Outlook: Leaden Standard

WHAT A shower the companies that make up the long-term savings industry are. Yesterday brought news of another cut in "bonuses" from Standard Life, just the latest of many. "Bonus" is the term life funds use for what is only the investor's just rewards. Like much else about the long- term savings industry, the word bonus is in truth a con, for it implies that you are getting that little bit extra. Actually it is only the rate of return, but like so much else about this industry, it is designed to obfuscate.

As Standard Life pointed out yesterday, even after the latest bonus cuts, the payout on a 25-year endowment involving premiums of pounds 15,000 would still be pounds 51,220. That equates to an annualised return of 8.7 per cent, which is not bad even if you would have done better by simply tracking the stock market. Yet this is 18 per cent less than you would have got had your policy matured a year ago. Indeed, at the present rate of decline in bonuses, it will be less than five years before the annualised rate of return sinks to little more than the rate of inflation.

Those who took out a policy 25 years ago are still doing quite well. Those who took one out more recently will do appallingly on present projections. Once Standard Life floats on the stock market, there won't be even the prospect of a windfall to look forward to.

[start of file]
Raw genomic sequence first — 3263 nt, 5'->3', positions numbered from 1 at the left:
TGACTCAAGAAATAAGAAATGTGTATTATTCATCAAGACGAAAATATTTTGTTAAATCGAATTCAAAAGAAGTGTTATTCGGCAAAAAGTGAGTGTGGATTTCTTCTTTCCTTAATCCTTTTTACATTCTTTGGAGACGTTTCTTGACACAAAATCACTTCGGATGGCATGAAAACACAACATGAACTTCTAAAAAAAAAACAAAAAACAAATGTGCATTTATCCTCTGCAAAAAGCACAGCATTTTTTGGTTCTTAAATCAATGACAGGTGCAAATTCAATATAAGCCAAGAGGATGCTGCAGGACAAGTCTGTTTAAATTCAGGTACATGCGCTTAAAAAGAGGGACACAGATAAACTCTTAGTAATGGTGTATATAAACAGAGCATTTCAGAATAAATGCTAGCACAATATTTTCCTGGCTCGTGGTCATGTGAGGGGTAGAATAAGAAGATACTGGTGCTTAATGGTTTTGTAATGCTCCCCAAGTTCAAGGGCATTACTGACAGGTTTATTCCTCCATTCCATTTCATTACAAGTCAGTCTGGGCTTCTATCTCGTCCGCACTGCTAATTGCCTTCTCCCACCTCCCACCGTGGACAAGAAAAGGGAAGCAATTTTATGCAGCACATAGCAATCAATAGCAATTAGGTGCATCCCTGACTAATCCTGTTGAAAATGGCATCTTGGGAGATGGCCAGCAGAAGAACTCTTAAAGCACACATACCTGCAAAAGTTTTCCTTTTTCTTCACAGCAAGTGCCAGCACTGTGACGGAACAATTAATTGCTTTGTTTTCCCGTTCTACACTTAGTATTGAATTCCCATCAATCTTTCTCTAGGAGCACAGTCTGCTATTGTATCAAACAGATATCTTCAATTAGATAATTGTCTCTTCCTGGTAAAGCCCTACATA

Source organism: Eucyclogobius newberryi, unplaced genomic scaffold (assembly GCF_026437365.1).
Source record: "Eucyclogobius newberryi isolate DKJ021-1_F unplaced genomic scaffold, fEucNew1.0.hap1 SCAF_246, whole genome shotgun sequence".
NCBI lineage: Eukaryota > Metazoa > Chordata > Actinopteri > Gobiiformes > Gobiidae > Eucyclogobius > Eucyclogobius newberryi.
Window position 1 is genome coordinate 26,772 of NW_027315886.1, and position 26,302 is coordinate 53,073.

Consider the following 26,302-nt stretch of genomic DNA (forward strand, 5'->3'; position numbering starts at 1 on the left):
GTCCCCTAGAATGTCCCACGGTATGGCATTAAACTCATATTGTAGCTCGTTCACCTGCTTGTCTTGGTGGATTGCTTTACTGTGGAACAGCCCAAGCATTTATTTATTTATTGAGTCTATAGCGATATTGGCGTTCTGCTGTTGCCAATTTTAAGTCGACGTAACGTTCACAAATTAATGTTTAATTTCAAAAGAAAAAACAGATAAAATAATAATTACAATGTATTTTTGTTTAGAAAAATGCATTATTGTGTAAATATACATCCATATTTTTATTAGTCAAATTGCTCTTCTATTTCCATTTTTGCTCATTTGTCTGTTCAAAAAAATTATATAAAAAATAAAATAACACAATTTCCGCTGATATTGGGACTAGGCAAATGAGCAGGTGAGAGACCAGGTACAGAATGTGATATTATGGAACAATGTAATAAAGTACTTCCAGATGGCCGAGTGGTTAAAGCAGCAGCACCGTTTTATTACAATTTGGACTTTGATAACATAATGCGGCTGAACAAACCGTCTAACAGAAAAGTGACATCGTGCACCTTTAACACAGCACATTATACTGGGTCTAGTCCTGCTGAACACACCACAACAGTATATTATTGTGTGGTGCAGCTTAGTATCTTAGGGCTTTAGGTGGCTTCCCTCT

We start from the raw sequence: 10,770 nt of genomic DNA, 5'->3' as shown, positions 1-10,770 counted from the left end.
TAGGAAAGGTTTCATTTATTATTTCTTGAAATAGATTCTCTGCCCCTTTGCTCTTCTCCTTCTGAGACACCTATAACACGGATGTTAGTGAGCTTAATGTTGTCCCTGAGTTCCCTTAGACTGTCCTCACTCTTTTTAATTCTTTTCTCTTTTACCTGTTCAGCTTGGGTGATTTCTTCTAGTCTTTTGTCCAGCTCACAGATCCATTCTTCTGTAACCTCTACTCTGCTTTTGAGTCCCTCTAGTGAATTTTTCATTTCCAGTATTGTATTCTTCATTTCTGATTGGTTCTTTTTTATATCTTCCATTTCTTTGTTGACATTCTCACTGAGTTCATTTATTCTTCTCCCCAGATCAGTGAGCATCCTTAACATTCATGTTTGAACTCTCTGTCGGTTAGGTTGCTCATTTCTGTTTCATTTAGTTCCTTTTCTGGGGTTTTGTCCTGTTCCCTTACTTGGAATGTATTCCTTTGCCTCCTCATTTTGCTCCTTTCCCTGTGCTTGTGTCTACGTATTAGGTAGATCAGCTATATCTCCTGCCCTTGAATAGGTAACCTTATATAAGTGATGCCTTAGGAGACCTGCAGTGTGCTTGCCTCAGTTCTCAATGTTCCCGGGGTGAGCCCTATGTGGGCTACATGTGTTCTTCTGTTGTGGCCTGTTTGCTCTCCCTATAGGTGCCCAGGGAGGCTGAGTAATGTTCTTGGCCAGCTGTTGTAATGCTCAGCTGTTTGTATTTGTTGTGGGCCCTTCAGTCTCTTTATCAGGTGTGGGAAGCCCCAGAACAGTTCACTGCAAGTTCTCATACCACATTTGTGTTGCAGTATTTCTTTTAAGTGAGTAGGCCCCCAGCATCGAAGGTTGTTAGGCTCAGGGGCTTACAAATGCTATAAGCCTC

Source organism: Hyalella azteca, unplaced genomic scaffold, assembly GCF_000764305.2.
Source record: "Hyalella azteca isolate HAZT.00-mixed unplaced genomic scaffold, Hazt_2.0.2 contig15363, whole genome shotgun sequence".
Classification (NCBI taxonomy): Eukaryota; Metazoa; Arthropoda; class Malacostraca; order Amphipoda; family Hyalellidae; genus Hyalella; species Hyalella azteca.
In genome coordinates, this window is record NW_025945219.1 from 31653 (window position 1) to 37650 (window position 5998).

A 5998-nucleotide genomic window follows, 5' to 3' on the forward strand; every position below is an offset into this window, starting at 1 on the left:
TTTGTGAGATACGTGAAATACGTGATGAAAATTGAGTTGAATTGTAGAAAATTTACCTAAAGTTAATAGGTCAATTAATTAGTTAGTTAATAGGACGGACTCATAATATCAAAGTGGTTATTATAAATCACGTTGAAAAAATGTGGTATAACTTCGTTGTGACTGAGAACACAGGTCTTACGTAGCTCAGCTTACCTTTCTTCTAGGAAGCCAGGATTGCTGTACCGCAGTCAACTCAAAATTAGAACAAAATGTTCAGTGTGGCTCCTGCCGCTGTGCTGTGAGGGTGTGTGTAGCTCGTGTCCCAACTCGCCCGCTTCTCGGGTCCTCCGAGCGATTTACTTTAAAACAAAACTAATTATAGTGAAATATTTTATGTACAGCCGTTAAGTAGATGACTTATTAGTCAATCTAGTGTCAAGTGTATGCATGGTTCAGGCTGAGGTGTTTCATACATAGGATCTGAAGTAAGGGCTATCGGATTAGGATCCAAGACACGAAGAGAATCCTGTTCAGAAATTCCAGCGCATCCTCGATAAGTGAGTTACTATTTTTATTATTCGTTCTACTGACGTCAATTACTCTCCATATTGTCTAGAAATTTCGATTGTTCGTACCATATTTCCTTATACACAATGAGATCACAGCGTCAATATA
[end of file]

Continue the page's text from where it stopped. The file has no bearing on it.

These days, the big life companies sell very little in the way of conventional with-profits business. With-profits has been too discredited by the sins of past. Instead the industry concentrates on more transparent, easier to understand products such as unit linked bonds. Yet the approach is still essentially commission, rather than customer driven and it may be no guarantee against future mis-selling.

The savings industry remains light years away from being the customer- orientated dynamo it ought to be. Indeed there seems to be a case of almost total market failure here. The only thing that seems guaranteed to make matters even worse are the Sandler proposals for a prescriptive, simplified suite of savings products, as dictated by the Government. You'd do better literally sticking your money under the mattress than investing in one of these.

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